47 Tuc is a particularly interesting cluster as it contains dozens of stellar binaries, many of which are bright in X-rays due to the presence of an accretion disk around a compact stellar remnant (like a neutron star, white dwarf and perhaps a black hole). Similar to stellar mass black holes, white dwarfs and neutron stars are remnants of stars after death. However they have a surface and they emit light from the heat stored in their crust.
Previous X-ray studies of 47 Tuc have shown that it contains multiple binaries that are bright in X-rays. One of these X-ray bright binaries in 47 Tuc is referred to as X9. For a long time, it was thought that X9 is made up of a white dwarf pulling matter from a low mass Sun-like star. In 2015, Dr. Miller-Jones and collaborators observed strong radio emission from X9 indicating the presence of a black hole in this binary. They suggested that this might mean the system is made up of a black hole pulling matter from a white dwarf.
Illustration with inset X-ray image of X9 in 47 Tucanae
This finding motivated me, my PhD supervisor Dr. Heinke, and collaborators to try to study this system in more detail and try to determine the nature of the companion star — that is, whether it is a white dwarf or a Sun-like star or something else.
So we obtained observations with the Chandra and NuSTAR X-ray observatories, simultaneously with radio observations from the Australia Telescope Compact Array. Additionally, we also started looking into archival data obtained by Chandra.
In the archival Chandra data, we found a periodic variation in X-ray brightness of the system every 28 minutes, which is likely due to the orbital motion of the binary. Such a small orbital period means the distance between the black hole and the companion star is only 2.5 times the Earth-Moon separation. Such a separation is too small to fit any low mass Sun-like stars, so the only type of star that can fit into this orbit with a black hole is a white dwarf.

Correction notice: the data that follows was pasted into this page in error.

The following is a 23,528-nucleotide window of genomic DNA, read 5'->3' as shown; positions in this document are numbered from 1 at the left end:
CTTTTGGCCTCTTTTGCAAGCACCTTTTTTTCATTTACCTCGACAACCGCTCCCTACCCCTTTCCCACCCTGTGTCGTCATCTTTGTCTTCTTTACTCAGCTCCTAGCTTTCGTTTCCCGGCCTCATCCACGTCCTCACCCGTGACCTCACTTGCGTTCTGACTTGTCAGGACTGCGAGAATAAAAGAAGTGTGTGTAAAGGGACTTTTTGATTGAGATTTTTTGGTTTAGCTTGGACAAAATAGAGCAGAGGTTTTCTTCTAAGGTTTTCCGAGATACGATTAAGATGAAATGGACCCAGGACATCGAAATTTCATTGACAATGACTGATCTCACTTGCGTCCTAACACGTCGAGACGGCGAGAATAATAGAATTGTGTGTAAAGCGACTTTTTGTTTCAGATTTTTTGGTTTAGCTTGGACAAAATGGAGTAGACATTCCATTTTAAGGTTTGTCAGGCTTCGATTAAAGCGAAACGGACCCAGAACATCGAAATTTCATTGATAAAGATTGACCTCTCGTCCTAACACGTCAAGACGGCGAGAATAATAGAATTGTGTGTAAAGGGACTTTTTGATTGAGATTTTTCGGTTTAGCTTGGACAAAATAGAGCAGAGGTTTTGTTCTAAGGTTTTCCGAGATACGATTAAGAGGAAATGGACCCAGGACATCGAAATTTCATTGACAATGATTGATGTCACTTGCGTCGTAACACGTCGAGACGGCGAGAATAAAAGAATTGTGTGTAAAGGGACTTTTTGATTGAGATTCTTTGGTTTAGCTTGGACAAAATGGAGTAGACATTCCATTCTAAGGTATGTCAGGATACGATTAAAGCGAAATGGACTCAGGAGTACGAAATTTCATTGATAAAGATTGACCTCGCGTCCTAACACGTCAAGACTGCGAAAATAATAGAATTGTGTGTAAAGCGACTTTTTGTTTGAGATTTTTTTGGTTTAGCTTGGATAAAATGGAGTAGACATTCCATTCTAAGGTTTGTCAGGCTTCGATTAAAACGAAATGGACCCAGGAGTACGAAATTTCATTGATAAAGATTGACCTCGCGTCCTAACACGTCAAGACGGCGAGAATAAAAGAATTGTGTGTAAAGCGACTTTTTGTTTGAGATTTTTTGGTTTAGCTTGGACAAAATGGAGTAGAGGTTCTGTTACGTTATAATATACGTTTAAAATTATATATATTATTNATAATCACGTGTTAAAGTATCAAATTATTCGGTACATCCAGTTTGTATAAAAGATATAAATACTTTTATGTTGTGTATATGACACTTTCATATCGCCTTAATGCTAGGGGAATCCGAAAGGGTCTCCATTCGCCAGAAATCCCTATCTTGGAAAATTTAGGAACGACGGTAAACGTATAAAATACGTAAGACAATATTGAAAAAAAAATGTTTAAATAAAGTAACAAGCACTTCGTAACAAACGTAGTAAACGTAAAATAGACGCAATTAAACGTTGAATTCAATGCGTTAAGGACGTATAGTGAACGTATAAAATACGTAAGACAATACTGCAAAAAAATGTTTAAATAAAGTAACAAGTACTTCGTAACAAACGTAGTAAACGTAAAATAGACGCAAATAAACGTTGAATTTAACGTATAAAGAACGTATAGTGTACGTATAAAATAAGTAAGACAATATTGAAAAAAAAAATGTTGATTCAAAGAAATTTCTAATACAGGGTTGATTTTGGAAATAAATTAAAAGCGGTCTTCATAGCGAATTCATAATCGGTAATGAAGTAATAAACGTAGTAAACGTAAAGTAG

Furthermore, we were able to identify strong X-ray spectral lines produced by oxygen in this system. We performed simulations trying to imitate these lines and figure out how they are created. With our simulations, we were able to show that the black hole is embedded in a cloud of hot gas, largely containing oxygen. This was another strong piece of evidence for a white dwarf companion as normal stars are mostly made of hydrogen, but white dwarfs are the remnant cores of low mass stars and can have large amounts of helium, carbon or oxygen in their outer layers.
This was an exciting find, as we found compelling evidence that the companion is a white dwarf and furthermore could even show what the white dwarf is made of. Our findings showed X9 is the tightest binary possibly containing a black hole.
We might not be certain if the mysterious compact object pulling matter here is a black hole, but we are quite sure that the companion star is a white dwarf and that X9 is a close binary of two compact stellar objects. Also, if it indeed contains a black hole, maybe future gravitational wave observatories might be able to detect radiation from this fascinating binary.